Remote intelligence enables many-to-many solutions
As remote automation increasingly involves multiple data producers and many distributed consumers, the need for intelligence at the edge becomes essential.
Significant and permanent changes to the workforce are requiring companies to accelerate adoption of remote access technologies in general and improved remote intelligence in particular. Traditional remote solutions were adopted out of necessity due to geographically distributed industrial assets, but today the workforce is increasingly geographically dispersed due to the social and business impacts of COVID-19.
Employers are faced with difficulties recruiting qualified workers or finding people willing to relocate to any specific location, regardless of whether it is in a city or outside heavily populated areas. Instead of the classic approach of bringing workers to the work, it is now necessary to bring the work to the workers, wherever they are located.
This paradigm shift can be enabled with remote intelligence consisting of advanced computing and communication systems installed in the field. This is key for connecting many assets with workers.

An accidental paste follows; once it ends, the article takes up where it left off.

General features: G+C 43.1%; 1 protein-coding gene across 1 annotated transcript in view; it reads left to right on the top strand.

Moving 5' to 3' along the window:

For these reasons, end users are finding it important to enable remote access of automation systems and accomplishing this requires a greater degree of edge intelligence for those remote systems. Intelligent edge solutions need to communicate with industrial smart devices, pre-process data, and provide connectivity to higher-level computing and visualization systems, often while overcoming bandwidth and network reliability constraints (Figure 1).
Creating practical remote solutions with acceptable performance is difficult to accomplish but not impossible using traditional technologies. A better approach is combining modern edge-capable software and computing platforms to accelerate automation and connectivity by delivering comprehensive remote intelligence.
Many-to-many remote asset connections